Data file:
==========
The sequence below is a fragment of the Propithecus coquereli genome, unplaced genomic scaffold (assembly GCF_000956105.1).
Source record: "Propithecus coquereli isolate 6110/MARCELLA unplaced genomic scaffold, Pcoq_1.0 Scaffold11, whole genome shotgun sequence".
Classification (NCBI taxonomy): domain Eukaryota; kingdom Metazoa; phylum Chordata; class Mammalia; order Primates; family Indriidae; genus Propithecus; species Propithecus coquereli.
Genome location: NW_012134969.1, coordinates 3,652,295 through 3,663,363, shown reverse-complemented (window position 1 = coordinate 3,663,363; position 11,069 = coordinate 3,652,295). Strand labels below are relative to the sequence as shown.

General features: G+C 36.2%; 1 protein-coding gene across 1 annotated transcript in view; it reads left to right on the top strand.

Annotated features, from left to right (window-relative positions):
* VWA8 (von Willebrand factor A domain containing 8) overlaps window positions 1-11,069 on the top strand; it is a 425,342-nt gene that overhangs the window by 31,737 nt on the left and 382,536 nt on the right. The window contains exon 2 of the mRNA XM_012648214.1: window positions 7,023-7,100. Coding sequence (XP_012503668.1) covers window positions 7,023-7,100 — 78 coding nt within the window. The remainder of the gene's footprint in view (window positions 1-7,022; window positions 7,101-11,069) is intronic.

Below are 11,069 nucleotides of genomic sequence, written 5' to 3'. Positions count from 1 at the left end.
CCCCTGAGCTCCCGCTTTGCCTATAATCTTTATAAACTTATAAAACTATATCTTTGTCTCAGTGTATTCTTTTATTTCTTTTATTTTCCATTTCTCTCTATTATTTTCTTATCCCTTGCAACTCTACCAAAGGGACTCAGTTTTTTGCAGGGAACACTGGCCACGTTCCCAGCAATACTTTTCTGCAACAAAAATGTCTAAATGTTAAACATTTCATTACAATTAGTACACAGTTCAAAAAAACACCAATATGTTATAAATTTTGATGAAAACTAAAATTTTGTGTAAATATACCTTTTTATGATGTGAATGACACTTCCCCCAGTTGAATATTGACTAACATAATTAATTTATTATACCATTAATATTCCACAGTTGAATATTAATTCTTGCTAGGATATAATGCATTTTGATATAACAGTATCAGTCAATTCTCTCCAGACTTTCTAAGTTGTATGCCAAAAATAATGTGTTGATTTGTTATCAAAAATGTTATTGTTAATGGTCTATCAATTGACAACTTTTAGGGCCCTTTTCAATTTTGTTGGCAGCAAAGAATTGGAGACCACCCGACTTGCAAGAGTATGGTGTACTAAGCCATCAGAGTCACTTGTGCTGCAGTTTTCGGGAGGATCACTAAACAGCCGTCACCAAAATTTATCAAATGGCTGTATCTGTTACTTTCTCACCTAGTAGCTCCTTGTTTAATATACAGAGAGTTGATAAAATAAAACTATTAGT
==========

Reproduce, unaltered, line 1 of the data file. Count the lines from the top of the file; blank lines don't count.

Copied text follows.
The sequence below is a fragment of the Propithecus coquereli genome, unplaced genomic scaffold (assembly GCF_000956105.1).